There are many different ways to facilitate asset transfers. It is important to consider the life situation of every person on your inheritance list. The right way to provide for one person may not be appropriate for the next.
This definitely enters the picture when it comes to estate planning for people with special needs.
In the United States, most people get health insurance through their employers. Unfortunately, a significant percentage of folks with disabilities cannot work, so this is not an option for them.
Obviously, the lack of employment creates financial need along with the lack of health insurance coverage.
The good news, there are government programs that can help these folks manage. Medicaid is a jointly administered federal and state government program. It provides health insurance and Supplemental Security Income (SSI) to individuals who meet eligibility requirements.
Eligibility is not permanent. An individual can loose eligibility status if there has been an improvement in their financial status. Keep this in mind if you intend to leave an inheritance to a loved one with special needs.
Supplemental Needs Trust
The widely embraced estate planning solution is a legal device called a supplemental needs trust.
SSI payouts are extremely modest. In addition, Medicaid does not cover every medical treatment a benefit recipient may want or need. The government is aware of this fact. As a result, an individual’s unmet needs can be satisfied using a supplemental needs trust.
When you establish this type of trust, you name a trustee to act as the administrator. It can be a family member, friend, or colleague. There is another possibility that is preferable for some people.
Trust companies and the trust departments of banks offer trustee services. Using a professional avoids concerns regarding longevity. It also places a financial expert at the helm of managing your estate. The trustee would also have a better understanding of Medicaid and Supplemental Security Income rules.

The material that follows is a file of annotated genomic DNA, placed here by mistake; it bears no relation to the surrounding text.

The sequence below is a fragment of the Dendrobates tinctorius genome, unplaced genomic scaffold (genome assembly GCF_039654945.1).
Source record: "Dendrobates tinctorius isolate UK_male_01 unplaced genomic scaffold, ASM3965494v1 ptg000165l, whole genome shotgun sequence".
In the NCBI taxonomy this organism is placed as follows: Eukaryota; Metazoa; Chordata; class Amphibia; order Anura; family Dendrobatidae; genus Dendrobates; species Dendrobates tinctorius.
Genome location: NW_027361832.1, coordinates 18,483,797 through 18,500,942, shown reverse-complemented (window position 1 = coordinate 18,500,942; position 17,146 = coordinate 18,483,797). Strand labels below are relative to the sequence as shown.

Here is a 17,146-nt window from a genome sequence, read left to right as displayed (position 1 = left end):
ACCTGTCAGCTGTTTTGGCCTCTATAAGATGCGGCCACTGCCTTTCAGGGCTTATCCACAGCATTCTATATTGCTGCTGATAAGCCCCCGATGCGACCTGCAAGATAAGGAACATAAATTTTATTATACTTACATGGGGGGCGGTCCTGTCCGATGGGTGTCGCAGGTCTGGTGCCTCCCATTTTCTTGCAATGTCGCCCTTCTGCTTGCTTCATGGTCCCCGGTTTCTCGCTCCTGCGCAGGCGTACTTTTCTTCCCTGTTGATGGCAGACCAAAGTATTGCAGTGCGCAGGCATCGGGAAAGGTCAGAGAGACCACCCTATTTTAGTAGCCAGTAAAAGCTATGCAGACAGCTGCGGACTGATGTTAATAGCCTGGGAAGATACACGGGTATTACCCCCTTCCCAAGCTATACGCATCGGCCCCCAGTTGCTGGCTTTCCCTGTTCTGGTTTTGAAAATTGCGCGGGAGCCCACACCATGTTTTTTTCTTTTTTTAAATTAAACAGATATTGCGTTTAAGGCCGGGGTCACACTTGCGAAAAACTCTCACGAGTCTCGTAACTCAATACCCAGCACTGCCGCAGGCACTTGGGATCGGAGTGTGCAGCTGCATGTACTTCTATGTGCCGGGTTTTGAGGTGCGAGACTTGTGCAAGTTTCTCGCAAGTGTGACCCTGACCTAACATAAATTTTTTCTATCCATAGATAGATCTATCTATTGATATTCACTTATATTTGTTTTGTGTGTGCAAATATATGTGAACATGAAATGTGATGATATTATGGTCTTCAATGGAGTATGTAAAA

An individual’s ongoing benefit eligibility will not be impacted as long as everything is done correctly. After the death of the beneficiary, any assets remaining in the trust would go to a successor beneficiary named in the trust declaration.
It is possible for a person with a disability to establish a supplemental needs trust with their own funds. This scenario will sometimes unfold when a benefit recipient receives a personal injury settlement or judgment.
A first part or self-settled trust is created when the funding source comes from the individual who is also the beneficiary. The situation is the same during the life of the beneficiary.
There is, however, one major difference upon the death of the benefit recipient. In all cases, Medicaid is required to seek reimbursement from the estates of benefit recipients after they pass away. However, they cannot attach assets that are in a third-party supplemental needs trust. The remaining assets in a first party trust would be within their reach.
We Are Here to Help!
As you can see, there are unique ways to approach unusual circumstances. If you would like to discuss your unique situation with a licensed Oklahoma City estate planning attorney, our doors are open.
We can gain an understanding of your needs and help you devise a custom crafted plan that is ideal for you and your family. To set the wheels in motion, contact us today at 405-843-6100 or send us a message through our contact page.
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